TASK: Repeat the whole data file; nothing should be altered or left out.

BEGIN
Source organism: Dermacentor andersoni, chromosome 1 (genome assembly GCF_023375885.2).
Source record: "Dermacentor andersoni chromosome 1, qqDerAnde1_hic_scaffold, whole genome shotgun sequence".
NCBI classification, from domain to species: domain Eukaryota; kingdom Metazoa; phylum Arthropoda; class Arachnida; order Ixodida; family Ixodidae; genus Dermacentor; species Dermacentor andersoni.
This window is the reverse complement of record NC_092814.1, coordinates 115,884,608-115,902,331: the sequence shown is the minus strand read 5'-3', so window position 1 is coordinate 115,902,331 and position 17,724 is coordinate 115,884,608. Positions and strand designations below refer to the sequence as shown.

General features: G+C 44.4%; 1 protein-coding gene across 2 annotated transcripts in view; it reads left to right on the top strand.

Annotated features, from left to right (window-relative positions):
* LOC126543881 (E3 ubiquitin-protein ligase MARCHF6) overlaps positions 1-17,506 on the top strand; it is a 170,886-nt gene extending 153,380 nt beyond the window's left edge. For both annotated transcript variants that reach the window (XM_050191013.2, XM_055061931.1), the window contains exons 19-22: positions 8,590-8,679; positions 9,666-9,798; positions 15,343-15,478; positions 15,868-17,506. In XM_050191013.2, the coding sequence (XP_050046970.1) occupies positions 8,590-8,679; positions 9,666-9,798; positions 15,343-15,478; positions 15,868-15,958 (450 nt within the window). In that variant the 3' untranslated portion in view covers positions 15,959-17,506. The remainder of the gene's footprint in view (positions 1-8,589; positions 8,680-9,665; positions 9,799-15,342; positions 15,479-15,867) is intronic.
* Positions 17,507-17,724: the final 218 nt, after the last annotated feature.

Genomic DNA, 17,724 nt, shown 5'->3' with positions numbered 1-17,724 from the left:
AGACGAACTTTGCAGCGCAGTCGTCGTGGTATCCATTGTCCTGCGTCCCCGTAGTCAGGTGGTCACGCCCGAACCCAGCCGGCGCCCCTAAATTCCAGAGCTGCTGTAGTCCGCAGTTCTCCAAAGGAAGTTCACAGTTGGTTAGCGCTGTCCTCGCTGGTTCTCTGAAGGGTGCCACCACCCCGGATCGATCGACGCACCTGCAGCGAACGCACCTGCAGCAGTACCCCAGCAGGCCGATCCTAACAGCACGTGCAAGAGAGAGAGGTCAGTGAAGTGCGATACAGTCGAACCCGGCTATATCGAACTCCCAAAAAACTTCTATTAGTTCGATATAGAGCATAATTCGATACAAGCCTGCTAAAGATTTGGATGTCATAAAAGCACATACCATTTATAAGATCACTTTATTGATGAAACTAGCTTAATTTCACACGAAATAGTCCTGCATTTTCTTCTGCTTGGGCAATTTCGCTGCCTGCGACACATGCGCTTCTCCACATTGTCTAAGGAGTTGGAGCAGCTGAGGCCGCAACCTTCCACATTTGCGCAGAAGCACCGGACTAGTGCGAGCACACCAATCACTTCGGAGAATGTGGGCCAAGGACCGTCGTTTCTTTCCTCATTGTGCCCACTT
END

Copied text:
Source organism: Dermacentor andersoni, chromosome 1 (genome assembly GCF_023375885.2).
Source record: "Dermacentor andersoni chromosome 1, qqDerAnde1_hic_scaffold, whole genome shotgun sequence".
NCBI classification, from domain to species: domain Eukaryota; kingdom Metazoa; phylum Arthropoda; class Arachnida; order Ixodida; family Ixodidae; genus Dermacentor; species Dermacentor andersoni.
This window is the reverse complement of record NC_092814.1, coordinates 115,884,608-115,902,331: the sequence shown is the minus strand read 5'-3', so window position 1 is coordinate 115,902,331 and position 17,724 is coordinate 115,884,608. Positions and strand designations below refer to the sequence as shown.

General features: G+C 44.4%; 1 protein-coding gene across 2 annotated transcripts in view; it reads left to right on the top strand.

Annotated features, from left to right (window-relative positions):
* LOC126543881 (E3 ubiquitin-protein ligase MARCHF6) overlaps positions 1-17,506 on the top strand; it is a 170,886-nt gene extending 153,380 nt beyond the window's left edge. For both annotated transcript variants that reach the window (XM_050191013.2, XM_055061931.1), the window contains exons 19-22: positions 8,590-8,679; positions 9,666-9,798; positions 15,343-15,478; positions 15,868-17,506. In XM_050191013.2, the coding sequence (XP_050046970.1) occupies positions 8,590-8,679; positions 9,666-9,798; positions 15,343-15,478; positions 15,868-15,958 (450 nt within the window). In that variant the 3' untranslated portion in view covers positions 15,959-17,506. The remainder of the gene's footprint in view (positions 1-8,589; positions 8,680-9,665; positions 9,799-15,342; positions 15,479-15,867) is intronic.
* Positions 17,507-17,724: the final 218 nt, after the last annotated feature.

Genomic DNA, 17,724 nt, shown 5'->3' with positions numbered 1-17,724 from the left:
AGACGAACTTTGCAGCGCAGTCGTCGTGGTATCCATTGTCCTGCGTCCCCGTAGTCAGGTGGTCACGCCCGAACCCAGCCGGCGCCCCTAAATTCCAGAGCTGCTGTAGTCCGCAGTTCTCCAAAGGAAGTTCACAGTTGGTTAGCGCTGTCCTCGCTGGTTCTCTGAAGGGTGCCACCACCCCGGATCGATCGACGCACCTGCAGCGAACGCACCTGCAGCAGTACCCCAGCAGGCCGATCCTAACAGCACGTGCAAGAGAGAGAGGTCAGTGAAGTGCGATACAGTCGAACCCGGCTATATCGAACTCCCAAAAAACTTCTATTAGTTCGATATAGAGCATAATTCGATACAAGCCTGCTAAAGATTTGGATGTCATAAAAGCACATACCATTTATAAGATCACTTTATTGATGAAACTAGCTTAATTTCACACGAAATAGTCCTGCATTTTCTTCTGCTTGGGCAATTTCGCTGCCTGCGACACATGCGCTTCTCCACATTGTCTAAGGAGTTGGAGCAGCTGAGGCCGCAACCTTCCACATTTGCGCAGAAGCACCGGACTAGTGCGAGCACACCAATCACTTCGGAGAATGTGGGCCAAGGACCGTCGTTTCTTTCCTCATTGTGCCCACTT